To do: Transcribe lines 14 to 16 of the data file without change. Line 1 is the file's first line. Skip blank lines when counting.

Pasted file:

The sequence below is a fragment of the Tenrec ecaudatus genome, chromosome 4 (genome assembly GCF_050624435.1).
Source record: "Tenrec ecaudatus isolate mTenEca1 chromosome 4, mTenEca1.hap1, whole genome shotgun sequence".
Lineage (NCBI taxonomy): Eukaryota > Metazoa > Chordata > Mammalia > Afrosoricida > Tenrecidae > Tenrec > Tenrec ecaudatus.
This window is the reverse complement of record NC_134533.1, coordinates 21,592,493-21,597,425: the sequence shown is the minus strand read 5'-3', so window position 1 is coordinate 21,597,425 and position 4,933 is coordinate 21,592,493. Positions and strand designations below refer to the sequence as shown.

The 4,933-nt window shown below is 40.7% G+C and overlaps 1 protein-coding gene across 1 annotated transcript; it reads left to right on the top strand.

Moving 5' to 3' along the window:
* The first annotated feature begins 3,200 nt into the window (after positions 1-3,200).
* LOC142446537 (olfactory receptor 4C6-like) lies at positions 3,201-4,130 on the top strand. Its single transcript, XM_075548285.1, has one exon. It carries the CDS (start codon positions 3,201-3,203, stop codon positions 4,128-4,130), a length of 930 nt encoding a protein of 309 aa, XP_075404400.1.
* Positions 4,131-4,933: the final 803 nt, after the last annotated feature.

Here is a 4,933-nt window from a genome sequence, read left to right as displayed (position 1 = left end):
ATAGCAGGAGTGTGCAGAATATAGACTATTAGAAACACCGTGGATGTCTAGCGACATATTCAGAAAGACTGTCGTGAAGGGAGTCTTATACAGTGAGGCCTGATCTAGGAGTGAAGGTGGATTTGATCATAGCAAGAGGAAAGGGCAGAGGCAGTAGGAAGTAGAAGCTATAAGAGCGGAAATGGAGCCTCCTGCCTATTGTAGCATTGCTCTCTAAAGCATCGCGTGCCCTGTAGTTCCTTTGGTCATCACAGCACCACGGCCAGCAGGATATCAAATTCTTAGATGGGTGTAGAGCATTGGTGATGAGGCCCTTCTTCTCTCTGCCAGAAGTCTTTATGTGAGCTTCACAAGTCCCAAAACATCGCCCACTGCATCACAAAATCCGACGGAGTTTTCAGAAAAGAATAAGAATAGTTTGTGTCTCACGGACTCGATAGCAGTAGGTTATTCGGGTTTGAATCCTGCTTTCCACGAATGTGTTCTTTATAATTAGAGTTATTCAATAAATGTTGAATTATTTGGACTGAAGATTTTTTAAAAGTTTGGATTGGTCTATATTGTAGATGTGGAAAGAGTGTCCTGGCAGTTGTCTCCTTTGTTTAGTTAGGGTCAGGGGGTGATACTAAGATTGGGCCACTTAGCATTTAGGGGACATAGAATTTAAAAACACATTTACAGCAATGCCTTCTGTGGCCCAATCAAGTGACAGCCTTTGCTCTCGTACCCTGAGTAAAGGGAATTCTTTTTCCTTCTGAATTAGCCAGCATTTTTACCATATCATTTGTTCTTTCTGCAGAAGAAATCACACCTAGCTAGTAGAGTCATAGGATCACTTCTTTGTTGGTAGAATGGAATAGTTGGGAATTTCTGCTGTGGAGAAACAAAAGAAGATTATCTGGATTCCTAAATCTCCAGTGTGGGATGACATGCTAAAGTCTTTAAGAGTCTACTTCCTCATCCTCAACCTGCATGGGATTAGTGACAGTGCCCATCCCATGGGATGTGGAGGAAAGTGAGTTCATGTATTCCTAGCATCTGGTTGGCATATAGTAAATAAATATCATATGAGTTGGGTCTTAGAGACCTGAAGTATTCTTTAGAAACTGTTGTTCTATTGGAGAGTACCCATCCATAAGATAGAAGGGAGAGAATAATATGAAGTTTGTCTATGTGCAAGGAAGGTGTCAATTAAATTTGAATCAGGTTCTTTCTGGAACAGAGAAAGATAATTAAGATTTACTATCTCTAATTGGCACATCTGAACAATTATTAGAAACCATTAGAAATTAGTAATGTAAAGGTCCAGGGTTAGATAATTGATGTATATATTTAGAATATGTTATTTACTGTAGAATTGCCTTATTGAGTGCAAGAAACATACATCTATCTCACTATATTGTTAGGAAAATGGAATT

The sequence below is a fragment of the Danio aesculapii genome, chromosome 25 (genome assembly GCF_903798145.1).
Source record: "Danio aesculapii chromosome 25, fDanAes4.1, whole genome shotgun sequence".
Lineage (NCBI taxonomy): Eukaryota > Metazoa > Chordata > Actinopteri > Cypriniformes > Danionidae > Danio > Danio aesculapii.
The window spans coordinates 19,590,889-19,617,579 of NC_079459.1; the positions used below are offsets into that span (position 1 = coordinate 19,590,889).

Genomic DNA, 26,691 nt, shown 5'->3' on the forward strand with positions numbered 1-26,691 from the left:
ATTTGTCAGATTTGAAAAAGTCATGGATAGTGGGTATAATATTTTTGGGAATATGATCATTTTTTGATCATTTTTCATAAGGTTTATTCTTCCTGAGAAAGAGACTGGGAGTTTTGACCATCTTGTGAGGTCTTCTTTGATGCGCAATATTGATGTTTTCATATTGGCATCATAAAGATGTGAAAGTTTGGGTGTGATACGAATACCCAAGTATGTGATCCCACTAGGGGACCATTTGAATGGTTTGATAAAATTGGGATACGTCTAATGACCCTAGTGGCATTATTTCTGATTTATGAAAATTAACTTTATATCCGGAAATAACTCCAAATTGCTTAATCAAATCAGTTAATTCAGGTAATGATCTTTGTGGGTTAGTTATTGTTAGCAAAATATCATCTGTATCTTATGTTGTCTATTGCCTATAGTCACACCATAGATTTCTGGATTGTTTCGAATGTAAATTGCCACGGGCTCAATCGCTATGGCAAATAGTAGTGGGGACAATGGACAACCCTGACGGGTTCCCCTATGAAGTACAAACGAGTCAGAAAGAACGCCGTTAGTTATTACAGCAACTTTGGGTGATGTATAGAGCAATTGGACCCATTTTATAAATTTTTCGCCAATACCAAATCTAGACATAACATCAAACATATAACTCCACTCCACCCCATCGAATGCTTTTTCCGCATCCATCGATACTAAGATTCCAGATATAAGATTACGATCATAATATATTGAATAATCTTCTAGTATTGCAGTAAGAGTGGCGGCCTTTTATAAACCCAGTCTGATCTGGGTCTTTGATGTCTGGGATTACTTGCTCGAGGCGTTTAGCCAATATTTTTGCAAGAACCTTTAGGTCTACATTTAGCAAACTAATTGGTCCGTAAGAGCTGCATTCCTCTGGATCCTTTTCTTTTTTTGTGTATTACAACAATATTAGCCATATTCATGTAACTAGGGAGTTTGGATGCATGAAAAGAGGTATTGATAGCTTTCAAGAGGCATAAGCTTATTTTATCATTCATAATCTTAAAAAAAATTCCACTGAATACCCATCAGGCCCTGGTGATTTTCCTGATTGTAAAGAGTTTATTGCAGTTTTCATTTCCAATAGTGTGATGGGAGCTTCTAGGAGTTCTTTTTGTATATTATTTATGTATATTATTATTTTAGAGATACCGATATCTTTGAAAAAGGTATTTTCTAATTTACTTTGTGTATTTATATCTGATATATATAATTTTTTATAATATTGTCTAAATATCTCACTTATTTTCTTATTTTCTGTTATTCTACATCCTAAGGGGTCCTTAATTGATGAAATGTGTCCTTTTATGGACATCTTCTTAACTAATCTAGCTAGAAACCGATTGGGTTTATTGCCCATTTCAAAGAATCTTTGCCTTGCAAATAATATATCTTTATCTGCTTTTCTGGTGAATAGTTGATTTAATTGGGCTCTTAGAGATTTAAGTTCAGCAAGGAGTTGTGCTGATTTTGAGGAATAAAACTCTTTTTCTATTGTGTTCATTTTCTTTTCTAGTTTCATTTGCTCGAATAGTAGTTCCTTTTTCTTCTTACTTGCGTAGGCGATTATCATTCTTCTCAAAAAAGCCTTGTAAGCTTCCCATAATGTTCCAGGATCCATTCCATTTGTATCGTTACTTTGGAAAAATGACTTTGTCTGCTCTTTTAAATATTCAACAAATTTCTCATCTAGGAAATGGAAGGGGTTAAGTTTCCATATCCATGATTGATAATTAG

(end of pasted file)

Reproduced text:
Lineage (NCBI taxonomy): Eukaryota > Metazoa > Chordata > Actinopteri > Cypriniformes > Danionidae > Danio > Danio aesculapii.
The window spans coordinates 19,590,889-19,617,579 of NC_079459.1; the positions used below are offsets into that span (position 1 = coordinate 19,590,889).

Genomic DNA, 26,691 nt, shown 5'->3' on the forward strand with positions numbered 1-26,691 from the left: